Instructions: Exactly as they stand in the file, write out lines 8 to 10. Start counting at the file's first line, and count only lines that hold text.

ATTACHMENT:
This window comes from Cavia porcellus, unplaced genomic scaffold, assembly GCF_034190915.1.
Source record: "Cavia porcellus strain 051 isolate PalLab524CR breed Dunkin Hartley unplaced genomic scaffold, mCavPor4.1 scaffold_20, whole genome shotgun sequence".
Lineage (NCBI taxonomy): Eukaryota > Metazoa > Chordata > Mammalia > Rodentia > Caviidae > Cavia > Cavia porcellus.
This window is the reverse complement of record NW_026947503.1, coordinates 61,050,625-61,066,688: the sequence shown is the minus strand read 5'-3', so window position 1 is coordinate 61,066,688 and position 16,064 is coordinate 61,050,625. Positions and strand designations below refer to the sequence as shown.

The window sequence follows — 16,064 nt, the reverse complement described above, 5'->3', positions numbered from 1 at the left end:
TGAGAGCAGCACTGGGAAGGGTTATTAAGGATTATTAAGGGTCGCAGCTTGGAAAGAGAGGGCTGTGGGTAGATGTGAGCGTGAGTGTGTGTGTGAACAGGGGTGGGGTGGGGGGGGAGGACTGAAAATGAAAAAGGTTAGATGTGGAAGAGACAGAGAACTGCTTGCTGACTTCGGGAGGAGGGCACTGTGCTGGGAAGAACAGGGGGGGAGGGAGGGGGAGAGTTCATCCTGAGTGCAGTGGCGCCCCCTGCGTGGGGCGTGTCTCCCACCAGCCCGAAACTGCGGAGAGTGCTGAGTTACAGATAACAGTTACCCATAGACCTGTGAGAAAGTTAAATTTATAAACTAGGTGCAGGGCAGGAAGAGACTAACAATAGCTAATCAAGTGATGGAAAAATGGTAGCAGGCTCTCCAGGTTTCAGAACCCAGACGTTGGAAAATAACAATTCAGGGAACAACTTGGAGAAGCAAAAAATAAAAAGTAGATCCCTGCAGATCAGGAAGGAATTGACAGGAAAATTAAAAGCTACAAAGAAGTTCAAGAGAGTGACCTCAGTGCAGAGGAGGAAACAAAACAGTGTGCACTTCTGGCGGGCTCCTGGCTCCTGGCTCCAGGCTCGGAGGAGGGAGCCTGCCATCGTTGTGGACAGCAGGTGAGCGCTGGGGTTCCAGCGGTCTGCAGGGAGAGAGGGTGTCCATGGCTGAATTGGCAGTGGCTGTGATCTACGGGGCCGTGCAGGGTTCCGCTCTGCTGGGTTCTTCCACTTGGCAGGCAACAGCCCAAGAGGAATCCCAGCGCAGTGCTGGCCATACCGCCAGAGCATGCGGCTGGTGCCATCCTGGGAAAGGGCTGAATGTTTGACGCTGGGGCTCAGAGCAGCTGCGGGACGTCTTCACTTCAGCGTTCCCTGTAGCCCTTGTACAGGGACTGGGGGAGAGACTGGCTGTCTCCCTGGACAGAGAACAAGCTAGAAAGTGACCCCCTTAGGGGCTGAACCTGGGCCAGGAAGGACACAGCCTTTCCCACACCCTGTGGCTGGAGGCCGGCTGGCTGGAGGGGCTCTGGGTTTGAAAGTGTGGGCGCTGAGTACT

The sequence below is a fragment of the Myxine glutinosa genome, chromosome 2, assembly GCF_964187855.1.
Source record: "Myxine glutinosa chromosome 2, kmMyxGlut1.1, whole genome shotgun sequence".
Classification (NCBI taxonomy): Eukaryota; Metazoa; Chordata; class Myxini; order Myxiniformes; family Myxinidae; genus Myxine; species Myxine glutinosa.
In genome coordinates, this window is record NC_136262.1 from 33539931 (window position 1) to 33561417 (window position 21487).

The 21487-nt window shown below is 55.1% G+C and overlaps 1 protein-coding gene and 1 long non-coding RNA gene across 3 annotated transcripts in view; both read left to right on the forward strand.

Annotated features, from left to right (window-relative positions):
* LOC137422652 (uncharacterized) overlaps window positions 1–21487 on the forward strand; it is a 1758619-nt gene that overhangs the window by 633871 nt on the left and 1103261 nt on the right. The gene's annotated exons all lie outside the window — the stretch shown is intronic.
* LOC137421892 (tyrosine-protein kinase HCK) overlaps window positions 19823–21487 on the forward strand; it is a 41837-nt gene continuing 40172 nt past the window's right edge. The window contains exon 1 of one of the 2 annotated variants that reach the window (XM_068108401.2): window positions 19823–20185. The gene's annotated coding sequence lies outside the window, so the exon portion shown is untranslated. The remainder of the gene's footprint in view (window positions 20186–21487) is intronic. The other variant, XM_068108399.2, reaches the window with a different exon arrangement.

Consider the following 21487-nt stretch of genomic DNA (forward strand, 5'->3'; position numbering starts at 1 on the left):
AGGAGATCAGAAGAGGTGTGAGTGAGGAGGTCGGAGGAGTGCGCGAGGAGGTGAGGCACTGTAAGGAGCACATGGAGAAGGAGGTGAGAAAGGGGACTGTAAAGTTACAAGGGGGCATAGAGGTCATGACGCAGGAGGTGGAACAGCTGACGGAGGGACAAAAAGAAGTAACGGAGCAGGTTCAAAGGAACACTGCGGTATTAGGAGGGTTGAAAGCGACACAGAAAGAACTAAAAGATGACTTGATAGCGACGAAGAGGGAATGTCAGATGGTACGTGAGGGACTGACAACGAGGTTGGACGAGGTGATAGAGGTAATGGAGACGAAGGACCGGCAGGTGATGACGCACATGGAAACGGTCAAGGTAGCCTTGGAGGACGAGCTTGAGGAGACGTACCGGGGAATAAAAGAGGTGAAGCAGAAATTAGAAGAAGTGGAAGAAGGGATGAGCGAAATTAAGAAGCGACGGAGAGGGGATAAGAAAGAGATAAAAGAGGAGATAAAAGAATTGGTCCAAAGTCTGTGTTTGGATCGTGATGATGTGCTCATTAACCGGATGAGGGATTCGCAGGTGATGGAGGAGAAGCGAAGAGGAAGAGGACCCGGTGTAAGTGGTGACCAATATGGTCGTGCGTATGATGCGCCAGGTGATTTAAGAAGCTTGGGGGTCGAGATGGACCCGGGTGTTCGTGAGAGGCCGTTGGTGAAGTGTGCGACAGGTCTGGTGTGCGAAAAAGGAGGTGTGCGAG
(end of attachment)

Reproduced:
Source record: "Myxine glutinosa chromosome 2, kmMyxGlut1.1, whole genome shotgun sequence".
Classification (NCBI taxonomy): Eukaryota; Metazoa; Chordata; class Myxini; order Myxiniformes; family Myxinidae; genus Myxine; species Myxine glutinosa.
In genome coordinates, this window is record NC_136262.1 from 33539931 (window position 1) to 33561417 (window position 21487).